Asked by reporters outside the courtroom if he would take up the Attorney-General’s Chambers’ (AGC) suggestion to tender an “unreserved, unqualified apology”, Alan Shadrake said, “I will not grovel.”
The book he referred to was Once a Jolly Hangman, which compares a number of capital cases over the last two decades and the varying ways they were handled. See also a new blogpost about the book from Little Ms Kaypoh.
The court hearing lasted only about 40 minutes on the morning of 30 July 2010. This was his first court appearance since he was served with a summons about 12 days ago for contempt of court. The Attorney-General’s Chambers is seeking to have him imprisoned for contempt of court, in particular, for “scandalising” Singapore’s judiciary through several critical passages in the book.
The chief matter dealt with today was defence counsel M Ravi’s application for a month’s adjournment. He told the High Court judge, Quentin Loh, that he needed time to explore the possibility of filing affidavits in support of defence arguments to come. Speculatively, M Ravi suggested that affidavits might be needed from third parties, such as those involved with a German girl’s drug case.
Representing the AGC, David Chong Gek Sian objected to the application. Saying he was “perplexed” what basis the defendant might have to want third parties to file affidavits, he reminded the court that in contempt of court cases, justification is no defence. He characterised any attempt to justify the scandalising words as a further “affront” to the dignity of the court.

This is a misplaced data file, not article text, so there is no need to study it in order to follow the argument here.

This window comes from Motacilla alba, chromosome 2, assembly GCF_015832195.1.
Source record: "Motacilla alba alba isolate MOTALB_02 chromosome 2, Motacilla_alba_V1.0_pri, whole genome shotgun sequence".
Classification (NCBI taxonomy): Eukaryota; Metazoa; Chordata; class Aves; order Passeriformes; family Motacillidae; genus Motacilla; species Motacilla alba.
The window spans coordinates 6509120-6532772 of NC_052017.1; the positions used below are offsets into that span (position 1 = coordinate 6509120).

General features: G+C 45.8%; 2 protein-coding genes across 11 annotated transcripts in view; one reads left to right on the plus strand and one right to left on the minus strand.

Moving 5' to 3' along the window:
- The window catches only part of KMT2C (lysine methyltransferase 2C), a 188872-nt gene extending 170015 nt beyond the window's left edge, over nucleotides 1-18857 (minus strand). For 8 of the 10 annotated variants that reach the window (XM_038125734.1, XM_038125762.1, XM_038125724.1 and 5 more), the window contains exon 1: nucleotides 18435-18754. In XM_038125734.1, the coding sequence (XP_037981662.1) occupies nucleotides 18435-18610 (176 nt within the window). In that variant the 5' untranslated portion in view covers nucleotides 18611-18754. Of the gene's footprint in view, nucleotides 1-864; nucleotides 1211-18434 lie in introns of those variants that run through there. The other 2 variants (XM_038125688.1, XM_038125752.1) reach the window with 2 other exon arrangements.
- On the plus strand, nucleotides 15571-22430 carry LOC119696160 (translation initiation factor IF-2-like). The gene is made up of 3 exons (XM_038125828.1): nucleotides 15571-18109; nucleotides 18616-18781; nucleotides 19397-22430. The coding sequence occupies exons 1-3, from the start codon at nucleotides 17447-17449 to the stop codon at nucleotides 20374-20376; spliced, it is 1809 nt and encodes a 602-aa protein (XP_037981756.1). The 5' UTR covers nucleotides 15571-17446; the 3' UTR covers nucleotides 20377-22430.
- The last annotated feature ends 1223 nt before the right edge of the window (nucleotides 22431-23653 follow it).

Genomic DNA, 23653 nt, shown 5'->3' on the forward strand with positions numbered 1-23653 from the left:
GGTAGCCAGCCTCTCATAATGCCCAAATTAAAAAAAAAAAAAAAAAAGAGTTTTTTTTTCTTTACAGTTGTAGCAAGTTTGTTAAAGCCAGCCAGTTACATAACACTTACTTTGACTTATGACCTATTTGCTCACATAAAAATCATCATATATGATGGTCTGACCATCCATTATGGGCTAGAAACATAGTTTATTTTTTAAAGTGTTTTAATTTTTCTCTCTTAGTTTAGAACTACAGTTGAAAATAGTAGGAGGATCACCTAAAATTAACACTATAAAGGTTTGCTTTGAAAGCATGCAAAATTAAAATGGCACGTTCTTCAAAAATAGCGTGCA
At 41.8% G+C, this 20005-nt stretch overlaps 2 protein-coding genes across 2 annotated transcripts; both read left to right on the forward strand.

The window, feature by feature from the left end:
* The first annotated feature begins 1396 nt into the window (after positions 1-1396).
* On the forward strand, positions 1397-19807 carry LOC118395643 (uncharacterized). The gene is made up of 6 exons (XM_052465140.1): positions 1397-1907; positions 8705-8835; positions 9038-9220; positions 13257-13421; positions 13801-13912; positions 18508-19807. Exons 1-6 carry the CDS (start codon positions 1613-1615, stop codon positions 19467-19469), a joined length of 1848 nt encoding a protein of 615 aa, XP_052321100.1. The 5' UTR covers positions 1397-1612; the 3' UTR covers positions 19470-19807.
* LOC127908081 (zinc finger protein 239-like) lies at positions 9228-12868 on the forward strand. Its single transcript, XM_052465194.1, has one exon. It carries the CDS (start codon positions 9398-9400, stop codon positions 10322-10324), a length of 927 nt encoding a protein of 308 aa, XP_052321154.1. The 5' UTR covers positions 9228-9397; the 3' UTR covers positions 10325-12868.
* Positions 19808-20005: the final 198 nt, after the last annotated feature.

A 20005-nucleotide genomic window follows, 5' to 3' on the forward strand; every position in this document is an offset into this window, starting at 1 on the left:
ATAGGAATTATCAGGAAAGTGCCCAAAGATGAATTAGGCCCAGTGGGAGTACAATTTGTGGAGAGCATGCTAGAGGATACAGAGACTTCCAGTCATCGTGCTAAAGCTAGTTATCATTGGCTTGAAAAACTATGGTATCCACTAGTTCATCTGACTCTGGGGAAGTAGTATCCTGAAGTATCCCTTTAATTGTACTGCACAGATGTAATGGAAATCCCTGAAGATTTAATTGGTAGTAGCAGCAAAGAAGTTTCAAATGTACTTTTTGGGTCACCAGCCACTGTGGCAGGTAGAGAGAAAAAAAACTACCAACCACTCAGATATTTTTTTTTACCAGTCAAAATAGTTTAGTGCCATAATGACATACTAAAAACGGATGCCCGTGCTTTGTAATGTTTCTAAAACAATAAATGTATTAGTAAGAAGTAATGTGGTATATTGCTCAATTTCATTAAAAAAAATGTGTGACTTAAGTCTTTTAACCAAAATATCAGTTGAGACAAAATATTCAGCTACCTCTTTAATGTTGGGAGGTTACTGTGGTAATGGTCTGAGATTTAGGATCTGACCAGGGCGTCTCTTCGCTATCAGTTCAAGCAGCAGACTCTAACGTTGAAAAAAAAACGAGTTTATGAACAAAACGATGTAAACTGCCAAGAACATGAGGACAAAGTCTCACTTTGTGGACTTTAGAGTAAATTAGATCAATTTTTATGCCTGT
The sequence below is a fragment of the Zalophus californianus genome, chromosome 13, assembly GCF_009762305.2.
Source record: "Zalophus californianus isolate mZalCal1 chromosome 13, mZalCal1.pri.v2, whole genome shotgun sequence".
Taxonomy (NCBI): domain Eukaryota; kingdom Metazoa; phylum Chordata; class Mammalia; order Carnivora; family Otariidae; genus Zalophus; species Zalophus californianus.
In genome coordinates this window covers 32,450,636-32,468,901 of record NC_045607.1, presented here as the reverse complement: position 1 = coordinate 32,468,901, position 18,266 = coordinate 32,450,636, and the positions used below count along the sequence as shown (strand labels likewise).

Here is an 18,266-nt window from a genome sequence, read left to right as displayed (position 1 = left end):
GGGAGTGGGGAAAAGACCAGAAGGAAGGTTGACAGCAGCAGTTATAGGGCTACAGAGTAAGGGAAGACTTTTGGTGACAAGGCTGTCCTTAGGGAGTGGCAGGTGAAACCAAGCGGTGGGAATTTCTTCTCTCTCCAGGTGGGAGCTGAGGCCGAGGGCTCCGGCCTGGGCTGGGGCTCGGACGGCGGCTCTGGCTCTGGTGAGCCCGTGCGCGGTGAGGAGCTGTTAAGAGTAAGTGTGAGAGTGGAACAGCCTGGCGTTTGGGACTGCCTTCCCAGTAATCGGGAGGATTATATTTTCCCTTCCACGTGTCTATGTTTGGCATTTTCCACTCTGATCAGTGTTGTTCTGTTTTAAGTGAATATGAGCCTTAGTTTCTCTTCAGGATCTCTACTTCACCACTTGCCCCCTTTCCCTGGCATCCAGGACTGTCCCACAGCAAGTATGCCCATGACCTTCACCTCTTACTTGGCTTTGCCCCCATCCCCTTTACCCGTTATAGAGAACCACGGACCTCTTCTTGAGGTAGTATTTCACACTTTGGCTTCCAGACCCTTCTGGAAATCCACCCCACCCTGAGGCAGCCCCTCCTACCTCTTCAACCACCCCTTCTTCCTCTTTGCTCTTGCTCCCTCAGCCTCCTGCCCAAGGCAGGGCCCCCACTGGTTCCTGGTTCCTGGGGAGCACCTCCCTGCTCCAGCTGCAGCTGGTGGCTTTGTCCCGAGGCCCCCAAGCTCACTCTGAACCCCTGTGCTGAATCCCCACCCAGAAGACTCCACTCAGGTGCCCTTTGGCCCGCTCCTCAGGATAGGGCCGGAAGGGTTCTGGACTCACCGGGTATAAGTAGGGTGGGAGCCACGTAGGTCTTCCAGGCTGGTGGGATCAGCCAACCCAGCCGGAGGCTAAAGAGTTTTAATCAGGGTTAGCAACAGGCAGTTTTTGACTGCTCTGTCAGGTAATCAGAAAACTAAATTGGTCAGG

The judge brought in the angle that in contempt of court cases, the defendant was not a “compellable witness”. I am not sure how, but this seemed to factor into his final decision to grant, in a limited way, the application for adjournment: He gave defence counsel two weeks within which Shadrake (not third parties) may file his own affidavit. Then the AGC would have one week to respond to it.
M Ravi asked about affidavits from third parties again. The judge said he was free to seek another application to admit third party affidavits should these become necessary in defence counsel’s view. M Ravi then asked whether such an application would be heard in open court or in chambers? Loh replied, “We’ll cross the bridge when we come to it.”
The next hearing is likely to be at the end of August or early September.
A lawyer sitting near me in the public gallery felt that Quentin Loh acted fairly. Another lawyer noted that Chong, lead counsel for the AGC, ought not to have objected to the application for leave to file affidavits. The accused should have the right of reply. In the case against the Wall Street Journal (where David Chong was also lead counsel for the AGC), the accused had about six weeks to file an affidavit.
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Quentin Loh himself raised two points from the bench:
First, he notified the AGC that under Rule 52(2)(2) of the Rules of Court, the required statement from the AGC should contain the address of the defendant. The statement that the AGC had earlier prepared did not. This omission had to be rectified.
Secondly, he asked both counsel whether during the trial he will be asked to consider the captioned words from Shadrake within the context they were made, for if so, he would then need to have a copy of the book. He himself does not have a copy, and neither counsel has offered one to him. There was some discussion of this point, at the end of which I am not clear what was decided. AGC’s David Chong seemed to indicate that it would not be necessary for the judge to have a copy of the book since context would not be an issue, but I am not sure if that was his definitive position.
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Since the session was taken up in procedural matters, no substantive arguments were heard.